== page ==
From the time I was six, I was fascinated with shiny rocks. My mom got me a rock tumbler for my birthday and I spent the days gathering rocks along the creek bed that I would take home and pour in the tumbler. The thunk-de-thunk-dunk sound the tumbler made was music to my ears as it echoed through the garage annoying everyone else (probably for miles around because it was really loud.) But I knew in a few weeks my rocks would come out shiny and smooth. That made it so worth it.
When I discovered crystals later in life, I became fascinated with those, too. When my kids were younger, we bought a crystal growing kit, or grew them in those fish tanks and marveled at the daily progress. I studied the properties, how people believed they carried certain energy frequencies, and how they’d been used for many years by indigenous people for healing. I read about the legendary Atlantis and how it had operated on crystal technology. I fantasized about hiking down into caves, cracking open the rocks and seeing amethyst stretch as high as the sky. I told my kids stories about crystal caves and led them through guided meditations to discover their own.
You can see, then, why my son, a professor at University of Arizona, has been saying, “Mom, you really need to come to Tucson during the gem show. It takes over the whole city.” This year, I finally made it.
When I arrived to my son and his partner’s house, they had gathered a welcoming basket full of Tucson goodies: kombucha, kale chips, hipster protein bars, a cool looking scarf for the cool Tucson nights, a welcoming card with my favorite hummingbird in jewels, and various gem show maps. It is a proud parenting moment indeed when you realize your own child is perhaps one of the most thoughtful hosts you’ve ever had. I popped open the map, downloaded the app (which we all decided needs improving), and set out to strategize tackling this bigger than life show with my little angels.
Picture this: city hotels taken over with white, farmer’s market looking tents. Not only in the courtyards, nestled amongst the orange trees and dinosaur displays, but also in rooms emptied of furniture and filled with glass cases and little crystals priced out at $5,000 or more.
At the Tucson Inn, each room had a theme name listed on a plaque outside the room. Some had incense pouring out, others had food smelling of curry and hot pepper. Some were filled with fossils, some with raw rocks soaking in water, some with polished stones, some with crystals, some with jewelry, some with clothing and original art. The list goes on.
At some point, going into people’s make-shift crystal store hotel rooms got a little weird, especially if they were eating. It’s kind of that feeling you get when you crash a wedding because they have great music and you feel like dancing. (What? You’ve never done that?) It just feels a little cramped and intrusive in some of those rooms.
We asked around at the Gem Shuttle and a lady from China wearing a fancy name badge sent us to the Convention Center and a place across the street from that center. (Lost in translation was that we were not wholesale buyers.) There, plenty of retired Tucson police let you know if you weren’t wearing one of those sassy badges, you weren’t getting into this part of the gem show. (Apparently there are a few weeks that are wholesale before the sellers open to the public.)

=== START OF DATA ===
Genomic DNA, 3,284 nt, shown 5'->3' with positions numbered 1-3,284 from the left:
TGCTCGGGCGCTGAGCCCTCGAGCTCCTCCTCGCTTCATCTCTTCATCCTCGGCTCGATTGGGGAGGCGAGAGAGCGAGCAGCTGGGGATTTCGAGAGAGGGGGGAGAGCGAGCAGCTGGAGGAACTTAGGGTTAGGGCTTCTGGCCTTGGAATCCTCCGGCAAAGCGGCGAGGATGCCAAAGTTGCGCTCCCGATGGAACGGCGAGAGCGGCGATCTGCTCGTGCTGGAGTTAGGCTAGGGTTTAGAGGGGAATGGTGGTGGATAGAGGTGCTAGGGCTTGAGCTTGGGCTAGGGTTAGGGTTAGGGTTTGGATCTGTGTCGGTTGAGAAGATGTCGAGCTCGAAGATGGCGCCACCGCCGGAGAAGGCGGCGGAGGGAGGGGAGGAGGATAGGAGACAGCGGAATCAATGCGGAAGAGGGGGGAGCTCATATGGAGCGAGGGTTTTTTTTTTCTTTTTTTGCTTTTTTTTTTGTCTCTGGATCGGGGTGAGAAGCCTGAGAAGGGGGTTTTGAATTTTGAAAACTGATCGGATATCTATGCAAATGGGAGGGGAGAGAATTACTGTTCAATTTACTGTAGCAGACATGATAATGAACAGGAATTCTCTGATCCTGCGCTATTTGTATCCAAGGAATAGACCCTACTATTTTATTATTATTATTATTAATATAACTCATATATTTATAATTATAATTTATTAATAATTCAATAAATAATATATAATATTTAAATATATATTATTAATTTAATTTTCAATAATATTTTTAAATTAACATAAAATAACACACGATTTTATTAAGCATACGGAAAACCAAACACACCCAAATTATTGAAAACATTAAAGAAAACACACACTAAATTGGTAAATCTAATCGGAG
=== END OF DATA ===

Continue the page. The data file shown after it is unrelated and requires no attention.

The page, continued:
The hierarchical feel of the badges (the VIBs at the top of the food chain) felt so un-Gem Show like. Nothing so plebeian as the hotel scene. We didn’t get into the main part of the Convention Center because of our non-badged status, but were told there were 2,000 booths in that area. All was not lost, however, because we did secure that sassy green bag in the top of this blog. Now, you can plan your next year’s event as 2017 is apparently already under way and printed on bags. Talk about organized. Clearly, I’m not the only one who loves rocks.
We did find huge warehouses which had been turned into a housing station for hundreds of booths. Food trucks selling things like Acai bowls lined the outsides. Inside, vendors from all over the world (Grass Valley, California to Brazil to Madagascar to the Arkansas crystal fields and everywhere in between) were represented. Jewelry made from a variety of crystals, stones and natural materials to the ever popular crystal skulls. (We found some awesome ones made out of rose quartz from Brazil, like Harry here.)
We spent three days hitting up different sections of the Tucson Gem Show. From hotels, to Convention Central to the outlying warehouses, the Gem Show takes over Tucson for sure. Being in the presence of all these crystals made me punchy. Especially, these ginormous pieces of material you see below. I kept trying to figure out how they moved all the pieces in. Do you see this amethyst? It’s two stories high!
And as we went through, crystals as far as the eye can see…
Booth after booth…
Country after country…
Culture after culture…
I realized how connected we really are. How many gifts the earth gifts us…How impressive and powerful and magnificent.
I also was reminded that the true gems are those we love and make time for on new playgrounds of life, like these two snow angels waving their wings on the back of Mt. Lemmon. They are my true angel aura Tucson gems.
How fabulous, Jamie! I am going to put this on my bucket list – crystals are right up my alley! Glad you had fun 🙂
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Oh, you’ll just love this then! It’s such an amazing anthropological study on so many levels. People come back year after year. I’m still in search of the Que Sera stone so if you find it, let me know! xoxo